Selfless volunteer repairman fixes up fangcang
By HE QI in Shanghai| (China Daily)| Updated : 2022-04-20Print Print
Zheng Yibiao repairs a drain at the makeshift hospital he has been staying in East China's Shanghai, April 19, 2022. [Photo/China Daily]
Zheng Yibiao's daily life is slightly different from most COVID-19 patients.
The 36-year-old patient of a makeshift hospital on Lianliang Road in Shanghai's Putuo district, has appointed himself a volunteer maintenance man and cleaner.
His life in the makeshift hospital is not the only thing that's slightly different about Zheng－how he got to the hospital in the first place veers off the traditional path.
When Pudong, which is east of the Huangpu River, was locked down on March 28, Zheng was in Puxi, which is west of the river, and so he couldn't return home to Pudong. Not only that, the communities that his friends in Puxi lived in had also been locked down, so Zheng had to set up camp in his car.
After taking a nucleic acid test in hospital, he was informed the following day that it had come back with an abnormal result and was asked to isolate. Again, the only place Zheng had was his car. And that is where the construction worker stayed until the Shanghai disease prevention and control department came and picked him up on April 2 to take him to the makeshift hospital.
"I had no symptoms besides a slight cough and phlegm in the throat," he said.
While he enjoyed chatting with other patients, the Shandong native was eager to do anything to offset his boredom. He learned that there was a malfunction in a hospital restroom and jumped at the opportunity to fix it. After a job well done, Zheng has become the makeshift hospital's unofficial maintenance man, busy each day dredging sewage pipes, unblocking toilets and fixing doors.
According to Zheng, the seven-story hospital has been temporarily converted from an unused nursing home.
Zheng Yibiao examines pipe system at the makeshift hospital he has been staying in East China's Shanghai. [Photo/China Daily]
His good work has been noticed, and even though he is not a Party member, he's been added to the hospital's Communist Party of China members' WeChat group, which is aimed at solving problems at the facility.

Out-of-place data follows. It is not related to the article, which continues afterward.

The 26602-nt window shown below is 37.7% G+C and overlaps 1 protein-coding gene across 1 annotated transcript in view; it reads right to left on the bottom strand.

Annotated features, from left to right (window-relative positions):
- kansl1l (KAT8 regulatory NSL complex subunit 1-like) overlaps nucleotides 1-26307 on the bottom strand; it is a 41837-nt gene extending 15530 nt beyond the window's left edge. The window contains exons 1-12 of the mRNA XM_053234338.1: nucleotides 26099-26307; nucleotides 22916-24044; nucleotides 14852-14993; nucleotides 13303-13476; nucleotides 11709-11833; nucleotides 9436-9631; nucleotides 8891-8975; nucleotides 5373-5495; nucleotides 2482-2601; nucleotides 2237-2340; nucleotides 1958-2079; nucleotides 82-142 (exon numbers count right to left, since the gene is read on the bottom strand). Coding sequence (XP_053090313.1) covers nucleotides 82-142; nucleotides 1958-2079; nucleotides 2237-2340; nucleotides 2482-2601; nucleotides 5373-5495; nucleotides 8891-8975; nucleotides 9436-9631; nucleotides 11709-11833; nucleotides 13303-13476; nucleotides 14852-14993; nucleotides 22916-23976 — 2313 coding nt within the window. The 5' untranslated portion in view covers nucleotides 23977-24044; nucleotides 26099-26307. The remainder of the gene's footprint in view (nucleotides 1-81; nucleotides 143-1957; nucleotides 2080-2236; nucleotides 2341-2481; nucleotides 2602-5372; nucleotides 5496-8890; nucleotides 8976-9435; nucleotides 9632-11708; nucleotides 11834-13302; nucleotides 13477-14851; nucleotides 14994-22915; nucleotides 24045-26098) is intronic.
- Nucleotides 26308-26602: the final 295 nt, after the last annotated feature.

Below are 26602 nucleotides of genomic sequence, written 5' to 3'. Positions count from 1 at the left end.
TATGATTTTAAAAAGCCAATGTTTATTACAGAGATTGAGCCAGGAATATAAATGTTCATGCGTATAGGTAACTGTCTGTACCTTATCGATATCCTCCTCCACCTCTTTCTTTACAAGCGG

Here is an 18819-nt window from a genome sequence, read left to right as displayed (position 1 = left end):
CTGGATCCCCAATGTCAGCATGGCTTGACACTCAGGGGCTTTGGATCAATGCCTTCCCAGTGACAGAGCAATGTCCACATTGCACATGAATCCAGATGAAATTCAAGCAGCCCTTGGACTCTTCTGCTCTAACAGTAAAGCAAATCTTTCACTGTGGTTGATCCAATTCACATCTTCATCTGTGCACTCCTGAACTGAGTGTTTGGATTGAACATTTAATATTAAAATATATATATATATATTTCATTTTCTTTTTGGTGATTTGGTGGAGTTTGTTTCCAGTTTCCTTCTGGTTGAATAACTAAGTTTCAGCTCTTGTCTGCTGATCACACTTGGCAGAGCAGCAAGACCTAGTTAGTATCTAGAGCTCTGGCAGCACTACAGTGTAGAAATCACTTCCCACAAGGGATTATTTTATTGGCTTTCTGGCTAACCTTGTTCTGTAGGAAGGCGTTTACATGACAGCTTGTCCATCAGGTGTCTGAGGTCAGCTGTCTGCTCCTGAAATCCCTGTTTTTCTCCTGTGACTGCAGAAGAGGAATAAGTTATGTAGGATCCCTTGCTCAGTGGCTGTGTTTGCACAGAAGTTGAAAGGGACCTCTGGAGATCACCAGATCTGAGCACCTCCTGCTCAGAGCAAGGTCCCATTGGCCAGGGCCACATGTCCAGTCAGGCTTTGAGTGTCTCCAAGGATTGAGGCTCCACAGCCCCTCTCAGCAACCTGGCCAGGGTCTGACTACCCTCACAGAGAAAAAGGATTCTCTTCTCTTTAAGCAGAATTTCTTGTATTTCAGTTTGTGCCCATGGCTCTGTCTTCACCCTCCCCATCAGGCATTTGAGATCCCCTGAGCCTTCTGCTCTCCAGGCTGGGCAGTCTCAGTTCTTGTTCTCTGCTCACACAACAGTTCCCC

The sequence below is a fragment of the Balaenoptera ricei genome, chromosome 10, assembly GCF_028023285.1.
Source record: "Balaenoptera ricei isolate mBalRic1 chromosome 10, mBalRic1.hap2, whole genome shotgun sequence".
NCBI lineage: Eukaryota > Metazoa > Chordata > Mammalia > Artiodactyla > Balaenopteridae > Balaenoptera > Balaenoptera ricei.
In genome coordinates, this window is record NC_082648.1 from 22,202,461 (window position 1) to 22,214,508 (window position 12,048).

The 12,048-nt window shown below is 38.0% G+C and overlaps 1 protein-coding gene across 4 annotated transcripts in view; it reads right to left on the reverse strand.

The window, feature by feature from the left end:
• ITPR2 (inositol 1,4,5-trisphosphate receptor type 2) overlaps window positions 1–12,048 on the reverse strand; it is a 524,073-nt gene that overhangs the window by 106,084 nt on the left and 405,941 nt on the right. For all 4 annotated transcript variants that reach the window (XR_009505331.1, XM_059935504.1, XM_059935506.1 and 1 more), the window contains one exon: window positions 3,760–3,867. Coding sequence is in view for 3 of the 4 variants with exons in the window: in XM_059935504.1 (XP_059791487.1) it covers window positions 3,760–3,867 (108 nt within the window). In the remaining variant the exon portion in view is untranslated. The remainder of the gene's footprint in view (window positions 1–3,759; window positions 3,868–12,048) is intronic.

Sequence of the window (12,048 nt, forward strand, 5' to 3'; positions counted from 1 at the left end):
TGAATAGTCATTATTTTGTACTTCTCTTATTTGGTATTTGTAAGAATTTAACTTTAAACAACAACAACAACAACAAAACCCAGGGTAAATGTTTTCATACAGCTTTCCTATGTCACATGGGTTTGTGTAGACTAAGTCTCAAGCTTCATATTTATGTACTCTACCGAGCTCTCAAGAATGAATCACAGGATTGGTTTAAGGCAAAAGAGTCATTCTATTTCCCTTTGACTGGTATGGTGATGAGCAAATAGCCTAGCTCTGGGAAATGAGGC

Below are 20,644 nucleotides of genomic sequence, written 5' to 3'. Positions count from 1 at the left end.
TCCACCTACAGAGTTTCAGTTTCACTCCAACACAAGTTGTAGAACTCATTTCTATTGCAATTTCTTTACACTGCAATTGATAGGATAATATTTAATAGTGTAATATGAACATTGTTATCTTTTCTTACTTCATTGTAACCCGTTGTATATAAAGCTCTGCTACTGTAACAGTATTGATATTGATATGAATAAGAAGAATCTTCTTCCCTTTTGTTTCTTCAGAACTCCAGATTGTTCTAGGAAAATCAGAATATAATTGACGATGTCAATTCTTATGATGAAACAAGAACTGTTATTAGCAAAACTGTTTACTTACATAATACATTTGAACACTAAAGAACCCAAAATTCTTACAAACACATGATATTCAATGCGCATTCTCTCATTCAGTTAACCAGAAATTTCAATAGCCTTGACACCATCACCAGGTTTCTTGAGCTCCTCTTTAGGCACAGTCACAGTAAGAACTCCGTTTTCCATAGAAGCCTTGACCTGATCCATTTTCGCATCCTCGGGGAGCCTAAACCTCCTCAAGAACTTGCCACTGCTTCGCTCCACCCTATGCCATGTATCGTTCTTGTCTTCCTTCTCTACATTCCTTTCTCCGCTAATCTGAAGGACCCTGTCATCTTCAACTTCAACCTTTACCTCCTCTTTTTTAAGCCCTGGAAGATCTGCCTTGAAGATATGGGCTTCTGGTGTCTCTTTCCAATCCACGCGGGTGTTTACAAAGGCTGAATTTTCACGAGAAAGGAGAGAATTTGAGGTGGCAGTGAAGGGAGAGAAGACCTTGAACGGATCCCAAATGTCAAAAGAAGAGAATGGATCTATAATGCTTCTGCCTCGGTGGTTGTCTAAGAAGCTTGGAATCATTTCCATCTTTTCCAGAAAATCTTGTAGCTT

One of the major problems was the lack of a wireless network.
"Some parents were complaining about spending a lot on mobile data for their children to take online classes," he explained.
"Many patients also rely on their mobile phones to stay connected with the outside world."
Having confirmed that the Wi-Fi was broken, Zheng decided to fix it, even though it was not in his usual area of expertise.
"I have been in the construction business since graduating from middle school and know many people who work in related areas," he said.
With the help of another patient who is a project manager at a local real estate business, Zheng soon formed a professional maintenance group that included workers from China Mobile.
The team completed the network repair work in just three days.
Zheng Yibiao repairs a water dispenser at the makeshift hospital he has been staying in East China's Shanghai. [Photo/China Daily]
"We gave priority to the beds with children who have to attend online classes. Other patients are able to use the network in the corridors and in most areas on each floor," Zheng explained. "The elderly can also now keep in contact with their family through video calls."
The shortage of tools has been a major impediment to his work, and so Zheng has had to get creative.
"When I repaired the sewers, circuits and water dispenser at first, I relied only on a two-yuan (30 cents) electric pen and self-made tools," he said.
On April 11, Zhang was finally eligible to be discharged, but decided to stay.
"My parents didn't know I was in the hospital. I didn't want them to worry about me. More importantly, the hospital is really short of maintenance personnel. I'm afraid there will be more problems that can't be solved if I go home," he said.
Shao Jun, who is in charge of the temporary Party branch of the Lianliang makeshift hospital, was moved by Zheng's selfless behavior.
"For the people in the hospital, Zheng's deeds will motivate others to create a better and more convenient living environment for everyone," Shao said.
"His stay after recovery will also eliminate people's fear of the virus."